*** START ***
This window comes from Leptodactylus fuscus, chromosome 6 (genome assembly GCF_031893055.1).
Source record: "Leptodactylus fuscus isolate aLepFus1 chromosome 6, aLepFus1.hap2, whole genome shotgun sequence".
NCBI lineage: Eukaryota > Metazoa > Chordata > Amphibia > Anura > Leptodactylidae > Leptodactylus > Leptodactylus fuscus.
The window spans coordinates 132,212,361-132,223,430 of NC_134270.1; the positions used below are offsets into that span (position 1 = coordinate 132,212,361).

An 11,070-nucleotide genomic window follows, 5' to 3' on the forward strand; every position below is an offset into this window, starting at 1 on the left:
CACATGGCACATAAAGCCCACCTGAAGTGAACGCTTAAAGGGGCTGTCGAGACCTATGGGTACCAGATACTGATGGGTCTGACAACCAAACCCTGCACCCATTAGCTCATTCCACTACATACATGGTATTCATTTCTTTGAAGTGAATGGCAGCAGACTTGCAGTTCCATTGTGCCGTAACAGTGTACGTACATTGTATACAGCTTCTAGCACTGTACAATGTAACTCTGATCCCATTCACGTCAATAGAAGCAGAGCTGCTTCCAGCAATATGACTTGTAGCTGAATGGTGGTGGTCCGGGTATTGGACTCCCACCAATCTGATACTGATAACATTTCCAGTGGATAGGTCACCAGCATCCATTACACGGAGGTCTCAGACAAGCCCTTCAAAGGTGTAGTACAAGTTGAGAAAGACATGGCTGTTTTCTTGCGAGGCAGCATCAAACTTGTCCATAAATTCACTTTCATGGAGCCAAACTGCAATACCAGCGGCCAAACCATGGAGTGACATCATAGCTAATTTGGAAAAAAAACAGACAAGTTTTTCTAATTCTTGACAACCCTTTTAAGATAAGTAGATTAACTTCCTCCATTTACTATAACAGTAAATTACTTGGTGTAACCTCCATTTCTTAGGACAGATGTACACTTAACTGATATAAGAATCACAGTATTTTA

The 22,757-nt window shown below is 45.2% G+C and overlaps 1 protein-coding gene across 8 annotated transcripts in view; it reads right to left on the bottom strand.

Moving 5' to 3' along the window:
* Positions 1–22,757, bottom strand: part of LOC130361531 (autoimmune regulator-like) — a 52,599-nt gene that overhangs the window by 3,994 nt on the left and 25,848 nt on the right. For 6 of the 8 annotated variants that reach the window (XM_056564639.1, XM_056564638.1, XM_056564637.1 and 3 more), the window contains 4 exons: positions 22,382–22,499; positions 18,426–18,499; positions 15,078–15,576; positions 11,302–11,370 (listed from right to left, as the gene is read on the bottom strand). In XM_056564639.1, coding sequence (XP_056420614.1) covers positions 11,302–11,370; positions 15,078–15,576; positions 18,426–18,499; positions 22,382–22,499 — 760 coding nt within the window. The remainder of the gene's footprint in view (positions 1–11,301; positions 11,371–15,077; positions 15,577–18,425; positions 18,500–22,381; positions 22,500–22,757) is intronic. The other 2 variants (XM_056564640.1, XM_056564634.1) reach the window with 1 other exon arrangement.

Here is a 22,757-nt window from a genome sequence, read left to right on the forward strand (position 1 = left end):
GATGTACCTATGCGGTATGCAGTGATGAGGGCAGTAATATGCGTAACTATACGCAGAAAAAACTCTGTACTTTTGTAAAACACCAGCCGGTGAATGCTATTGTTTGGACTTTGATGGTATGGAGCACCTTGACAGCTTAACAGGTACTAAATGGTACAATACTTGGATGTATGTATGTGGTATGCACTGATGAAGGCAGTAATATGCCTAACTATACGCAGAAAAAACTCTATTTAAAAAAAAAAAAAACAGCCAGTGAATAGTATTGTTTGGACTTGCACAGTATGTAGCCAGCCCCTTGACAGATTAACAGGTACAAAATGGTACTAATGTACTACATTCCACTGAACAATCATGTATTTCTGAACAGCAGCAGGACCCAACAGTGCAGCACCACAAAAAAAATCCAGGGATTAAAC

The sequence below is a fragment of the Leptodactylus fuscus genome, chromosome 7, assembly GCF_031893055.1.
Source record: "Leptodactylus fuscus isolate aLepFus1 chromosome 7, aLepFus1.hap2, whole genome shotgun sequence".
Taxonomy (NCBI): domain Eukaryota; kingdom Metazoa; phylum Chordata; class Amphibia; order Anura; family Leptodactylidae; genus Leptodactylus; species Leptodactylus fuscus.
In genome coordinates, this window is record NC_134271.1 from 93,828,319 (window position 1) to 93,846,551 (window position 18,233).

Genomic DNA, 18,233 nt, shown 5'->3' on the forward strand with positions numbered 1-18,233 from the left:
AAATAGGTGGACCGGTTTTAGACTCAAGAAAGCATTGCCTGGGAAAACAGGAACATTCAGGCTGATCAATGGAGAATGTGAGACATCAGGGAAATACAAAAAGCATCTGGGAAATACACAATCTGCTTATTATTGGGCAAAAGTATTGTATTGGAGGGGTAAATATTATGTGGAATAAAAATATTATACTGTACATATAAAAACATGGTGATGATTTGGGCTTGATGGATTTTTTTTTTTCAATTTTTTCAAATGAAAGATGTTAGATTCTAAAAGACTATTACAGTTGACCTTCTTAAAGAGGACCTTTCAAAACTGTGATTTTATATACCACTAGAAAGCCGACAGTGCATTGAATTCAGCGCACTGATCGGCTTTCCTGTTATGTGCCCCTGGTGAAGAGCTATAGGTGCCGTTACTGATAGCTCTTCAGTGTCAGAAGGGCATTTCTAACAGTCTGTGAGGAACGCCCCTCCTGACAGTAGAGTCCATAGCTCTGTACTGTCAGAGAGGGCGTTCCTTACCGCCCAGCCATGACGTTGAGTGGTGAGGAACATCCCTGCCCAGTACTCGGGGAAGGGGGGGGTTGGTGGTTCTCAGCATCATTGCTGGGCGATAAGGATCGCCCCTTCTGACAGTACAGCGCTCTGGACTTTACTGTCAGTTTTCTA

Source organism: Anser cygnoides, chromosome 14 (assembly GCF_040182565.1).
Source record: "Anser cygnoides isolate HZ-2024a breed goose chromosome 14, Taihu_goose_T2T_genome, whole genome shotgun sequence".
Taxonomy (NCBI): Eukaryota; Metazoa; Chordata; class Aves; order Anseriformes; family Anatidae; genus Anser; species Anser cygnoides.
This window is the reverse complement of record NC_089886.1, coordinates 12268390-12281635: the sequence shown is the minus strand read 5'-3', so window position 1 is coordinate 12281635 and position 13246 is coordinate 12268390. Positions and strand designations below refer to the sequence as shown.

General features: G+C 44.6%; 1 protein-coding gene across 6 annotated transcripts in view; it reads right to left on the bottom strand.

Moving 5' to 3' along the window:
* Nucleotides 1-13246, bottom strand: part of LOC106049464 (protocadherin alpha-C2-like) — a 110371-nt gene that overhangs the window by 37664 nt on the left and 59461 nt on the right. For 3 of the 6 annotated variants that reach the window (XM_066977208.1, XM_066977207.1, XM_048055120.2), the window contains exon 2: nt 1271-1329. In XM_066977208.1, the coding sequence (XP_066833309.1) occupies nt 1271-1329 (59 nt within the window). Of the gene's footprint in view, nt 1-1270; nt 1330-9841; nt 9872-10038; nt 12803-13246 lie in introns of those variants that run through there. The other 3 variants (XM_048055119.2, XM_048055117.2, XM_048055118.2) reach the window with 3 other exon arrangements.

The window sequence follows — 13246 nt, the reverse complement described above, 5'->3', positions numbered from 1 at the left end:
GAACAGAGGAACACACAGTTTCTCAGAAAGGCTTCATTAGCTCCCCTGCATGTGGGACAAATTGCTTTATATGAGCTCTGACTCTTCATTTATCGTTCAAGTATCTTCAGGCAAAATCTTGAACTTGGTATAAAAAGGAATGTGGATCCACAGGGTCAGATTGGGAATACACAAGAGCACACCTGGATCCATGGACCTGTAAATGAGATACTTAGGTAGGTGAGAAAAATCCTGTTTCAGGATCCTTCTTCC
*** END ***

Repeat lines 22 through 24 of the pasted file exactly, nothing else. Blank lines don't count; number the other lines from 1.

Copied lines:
General features: G+C 44.6%; 1 protein-coding gene across 6 annotated transcripts in view; it reads right to left on the bottom strand.

Moving 5' to 3' along the window:
* Nucleotides 1-13246, bottom strand: part of LOC106049464 (protocadherin alpha-C2-like) — a 110371-nt gene that overhangs the window by 37664 nt on the left and 59461 nt on the right. For 3 of the 6 annotated variants that reach the window (XM_066977208.1, XM_066977207.1, XM_048055120.2), the window contains exon 2: nt 1271-1329. In XM_066977208.1, the coding sequence (XP_066833309.1) occupies nt 1271-1329 (59 nt within the window). Of the gene's footprint in view, nt 1-1270; nt 1330-9841; nt 9872-10038; nt 12803-13246 lie in introns of those variants that run through there. The other 3 variants (XM_048055119.2, XM_048055117.2, XM_048055118.2) reach the window with 3 other exon arrangements.